Just as the Channel Islands were hoping to say goodbye to one highly infectious disease, another has flown in with two cases of bird flu confirmed in Jersey.
Two wild buzzards, which died around 8 or 9 February, were tested as part of the island’s surveillance programme and returned positive results for avian influenza A virus.
One of the two tested positive for the highly pathogenic H5 strain. It was not possible to confirm which strain the other had.
While the risk to public health is considered low, people in Jersey are being advised not to handle unwell or dead wild birds.
Jersey's Chief Veterinary Officer Alistair Breed said the arrival of bird flu was “very disappointing [but] not entirely surprising given the recent outbreaks in the UK and France".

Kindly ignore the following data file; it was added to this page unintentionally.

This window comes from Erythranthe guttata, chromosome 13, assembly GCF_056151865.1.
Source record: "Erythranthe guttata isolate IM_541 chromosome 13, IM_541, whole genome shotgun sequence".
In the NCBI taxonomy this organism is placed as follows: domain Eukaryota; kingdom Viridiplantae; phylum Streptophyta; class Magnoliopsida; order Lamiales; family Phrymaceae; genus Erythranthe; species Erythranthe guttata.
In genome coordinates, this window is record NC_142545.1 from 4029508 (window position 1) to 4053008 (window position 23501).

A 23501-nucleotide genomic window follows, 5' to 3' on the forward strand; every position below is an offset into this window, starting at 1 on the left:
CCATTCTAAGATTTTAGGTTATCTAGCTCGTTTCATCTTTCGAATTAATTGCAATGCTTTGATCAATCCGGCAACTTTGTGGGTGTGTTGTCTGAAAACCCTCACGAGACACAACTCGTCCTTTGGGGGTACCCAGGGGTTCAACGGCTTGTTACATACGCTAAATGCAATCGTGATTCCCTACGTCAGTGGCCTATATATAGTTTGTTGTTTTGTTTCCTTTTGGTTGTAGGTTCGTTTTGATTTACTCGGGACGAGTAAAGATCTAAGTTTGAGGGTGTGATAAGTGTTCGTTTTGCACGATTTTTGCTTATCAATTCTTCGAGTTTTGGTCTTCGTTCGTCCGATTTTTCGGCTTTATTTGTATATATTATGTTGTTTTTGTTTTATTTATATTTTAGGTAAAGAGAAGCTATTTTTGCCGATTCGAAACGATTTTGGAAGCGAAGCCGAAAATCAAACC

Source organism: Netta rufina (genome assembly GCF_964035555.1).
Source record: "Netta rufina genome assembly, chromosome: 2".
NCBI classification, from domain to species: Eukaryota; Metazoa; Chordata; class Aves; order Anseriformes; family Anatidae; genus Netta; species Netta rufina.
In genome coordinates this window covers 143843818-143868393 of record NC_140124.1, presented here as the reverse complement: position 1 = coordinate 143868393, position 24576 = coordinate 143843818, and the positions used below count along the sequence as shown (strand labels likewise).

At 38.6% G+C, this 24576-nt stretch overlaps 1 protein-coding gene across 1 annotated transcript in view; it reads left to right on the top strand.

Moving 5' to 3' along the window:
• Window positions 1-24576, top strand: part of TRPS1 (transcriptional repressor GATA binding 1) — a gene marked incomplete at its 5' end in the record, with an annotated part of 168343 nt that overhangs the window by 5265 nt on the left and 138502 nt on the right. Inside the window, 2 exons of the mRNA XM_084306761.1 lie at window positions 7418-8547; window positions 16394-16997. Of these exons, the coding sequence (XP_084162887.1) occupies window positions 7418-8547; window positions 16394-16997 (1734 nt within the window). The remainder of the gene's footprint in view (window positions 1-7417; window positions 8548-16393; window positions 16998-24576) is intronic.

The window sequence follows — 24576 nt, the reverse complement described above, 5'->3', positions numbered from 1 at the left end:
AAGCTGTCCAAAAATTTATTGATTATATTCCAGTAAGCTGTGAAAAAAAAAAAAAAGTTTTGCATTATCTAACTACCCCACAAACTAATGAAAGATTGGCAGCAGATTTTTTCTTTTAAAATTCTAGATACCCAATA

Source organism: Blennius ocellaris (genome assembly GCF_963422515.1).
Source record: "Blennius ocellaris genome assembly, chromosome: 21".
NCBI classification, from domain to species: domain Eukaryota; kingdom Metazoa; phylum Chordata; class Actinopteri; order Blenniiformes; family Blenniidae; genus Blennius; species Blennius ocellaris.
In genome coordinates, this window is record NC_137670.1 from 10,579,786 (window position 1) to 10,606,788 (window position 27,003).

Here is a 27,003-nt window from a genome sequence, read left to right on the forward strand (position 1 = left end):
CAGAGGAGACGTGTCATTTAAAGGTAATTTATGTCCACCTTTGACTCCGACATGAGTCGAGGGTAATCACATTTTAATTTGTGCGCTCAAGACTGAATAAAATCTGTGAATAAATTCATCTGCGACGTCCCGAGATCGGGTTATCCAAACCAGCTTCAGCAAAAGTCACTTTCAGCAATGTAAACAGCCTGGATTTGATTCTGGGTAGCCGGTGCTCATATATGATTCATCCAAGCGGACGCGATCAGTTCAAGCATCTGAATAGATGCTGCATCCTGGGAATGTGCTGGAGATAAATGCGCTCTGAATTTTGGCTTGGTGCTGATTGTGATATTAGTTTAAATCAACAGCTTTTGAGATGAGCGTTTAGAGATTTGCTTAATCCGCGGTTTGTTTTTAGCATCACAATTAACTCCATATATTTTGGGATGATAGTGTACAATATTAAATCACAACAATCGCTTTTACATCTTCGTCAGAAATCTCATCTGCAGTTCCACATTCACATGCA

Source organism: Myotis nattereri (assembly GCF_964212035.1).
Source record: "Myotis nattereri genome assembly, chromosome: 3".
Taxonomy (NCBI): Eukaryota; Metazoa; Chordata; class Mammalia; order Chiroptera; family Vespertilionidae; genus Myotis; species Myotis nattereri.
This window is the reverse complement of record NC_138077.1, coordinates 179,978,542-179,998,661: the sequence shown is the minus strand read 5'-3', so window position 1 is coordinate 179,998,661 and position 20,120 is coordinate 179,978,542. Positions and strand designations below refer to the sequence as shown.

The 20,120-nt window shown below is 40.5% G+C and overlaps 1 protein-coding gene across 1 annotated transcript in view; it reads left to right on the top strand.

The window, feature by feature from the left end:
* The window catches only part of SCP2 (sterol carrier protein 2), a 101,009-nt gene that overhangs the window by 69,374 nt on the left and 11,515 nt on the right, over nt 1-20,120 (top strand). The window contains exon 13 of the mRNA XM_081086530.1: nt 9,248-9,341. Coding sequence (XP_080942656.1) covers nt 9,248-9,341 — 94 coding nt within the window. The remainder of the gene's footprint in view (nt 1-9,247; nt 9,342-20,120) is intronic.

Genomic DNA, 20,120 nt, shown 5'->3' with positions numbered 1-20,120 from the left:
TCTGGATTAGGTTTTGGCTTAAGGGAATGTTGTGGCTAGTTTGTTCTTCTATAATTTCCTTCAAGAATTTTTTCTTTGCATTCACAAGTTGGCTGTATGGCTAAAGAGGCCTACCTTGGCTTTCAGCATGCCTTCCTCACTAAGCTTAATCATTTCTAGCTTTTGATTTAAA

“It is now even more important that bird keepers follow good biosecurity principles to prevent contact with wild birds and house their birds if possible,” said Mr Breed.
In November, the UK Government announced strict legal measures for birdkeepers to protect their flocks after a number of avian influenza cases were discovered across the country.
Pictured: In Guernsey, the GSPCA released information for owners of birds to help them reduce the risk of an avian flu outbreak in the Bailiwick.
Earlier this month, the States of Guernsey's Committee for the Environment & Infrastructure made an order - a type of law made by States' committees which does not require the approval of the States - aimed at limiting the risk of avian influenza.
The order requires poultry to be registered with the States' Vet and puts various biosecurity obligations on owners.
At the time, the States said that poultry were at risk of contracting bird flu from migratory wild birds caught up in the ongoing epidemic in the UK and Europe.
The authorities in Guernsey have so far not reported any cases of avian flu in the island.
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